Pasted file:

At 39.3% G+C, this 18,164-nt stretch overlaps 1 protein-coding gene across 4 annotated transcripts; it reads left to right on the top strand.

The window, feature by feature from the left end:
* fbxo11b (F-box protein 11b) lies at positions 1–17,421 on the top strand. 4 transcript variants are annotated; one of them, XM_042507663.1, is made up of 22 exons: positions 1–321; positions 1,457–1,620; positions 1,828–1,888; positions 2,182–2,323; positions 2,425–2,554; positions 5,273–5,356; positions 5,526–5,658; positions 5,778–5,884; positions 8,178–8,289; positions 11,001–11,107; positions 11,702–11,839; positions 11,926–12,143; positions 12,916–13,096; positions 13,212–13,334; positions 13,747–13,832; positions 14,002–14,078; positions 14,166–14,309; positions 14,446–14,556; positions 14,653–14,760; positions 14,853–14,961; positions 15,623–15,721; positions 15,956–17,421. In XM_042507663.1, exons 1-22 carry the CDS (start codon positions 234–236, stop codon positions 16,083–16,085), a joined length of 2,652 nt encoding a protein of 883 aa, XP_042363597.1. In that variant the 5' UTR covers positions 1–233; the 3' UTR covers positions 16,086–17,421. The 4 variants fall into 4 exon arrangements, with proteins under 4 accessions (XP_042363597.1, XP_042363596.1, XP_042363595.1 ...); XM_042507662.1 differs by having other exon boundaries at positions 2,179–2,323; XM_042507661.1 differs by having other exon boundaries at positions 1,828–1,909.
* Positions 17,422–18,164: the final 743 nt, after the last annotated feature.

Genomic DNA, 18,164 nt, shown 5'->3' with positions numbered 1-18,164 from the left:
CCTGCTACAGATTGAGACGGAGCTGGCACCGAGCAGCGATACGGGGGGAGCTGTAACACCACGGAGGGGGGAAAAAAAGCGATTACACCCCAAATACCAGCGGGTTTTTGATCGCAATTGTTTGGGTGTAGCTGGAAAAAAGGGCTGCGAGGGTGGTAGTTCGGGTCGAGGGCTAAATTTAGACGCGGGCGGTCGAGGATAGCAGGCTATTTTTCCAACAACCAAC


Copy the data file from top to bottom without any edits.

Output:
At 39.3% G+C, this 18,164-nt stretch overlaps 1 protein-coding gene across 4 annotated transcripts; it reads left to right on the top strand.

The window, feature by feature from the left end:
* fbxo11b (F-box protein 11b) lies at positions 1–17,421 on the top strand. 4 transcript variants are annotated; one of them, XM_042507663.1, is made up of 22 exons: positions 1–321; positions 1,457–1,620; positions 1,828–1,888; positions 2,182–2,323; positions 2,425–2,554; positions 5,273–5,356; positions 5,526–5,658; positions 5,778–5,884; positions 8,178–8,289; positions 11,001–11,107; positions 11,702–11,839; positions 11,926–12,143; positions 12,916–13,096; positions 13,212–13,334; positions 13,747–13,832; positions 14,002–14,078; positions 14,166–14,309; positions 14,446–14,556; positions 14,653–14,760; positions 14,853–14,961; positions 15,623–15,721; positions 15,956–17,421. In XM_042507663.1, exons 1-22 carry the CDS (start codon positions 234–236, stop codon positions 16,083–16,085), a joined length of 2,652 nt encoding a protein of 883 aa, XP_042363597.1. In that variant the 5' UTR covers positions 1–233; the 3' UTR covers positions 16,086–17,421. The 4 variants fall into 4 exon arrangements, with proteins under 4 accessions (XP_042363597.1, XP_042363596.1, XP_042363595.1 ...); XM_042507662.1 differs by having other exon boundaries at positions 2,179–2,323; XM_042507661.1 differs by having other exon boundaries at positions 1,828–1,909.
* Positions 17,422–18,164: the final 743 nt, after the last annotated feature.

Genomic DNA, 18,164 nt, shown 5'->3' with positions numbered 1-18,164 from the left:
CCTGCTACAGATTGAGACGGAGCTGGCACCGAGCAGCGATACGGGGGGAGCTGTAACACCACGGAGGGGGGAAAAAAAGCGATTACACCCCAAATACCAGCGGGTTTTTGATCGCAATTGTTTGGGTGTAGCTGGAAAAAAGGGCTGCGAGGGTGGTAGTTCGGGTCGAGGGCTAAATTTAGACGCGGGCGGTCGAGGATAGCAGGCTATTTTTCCAACAACCAAC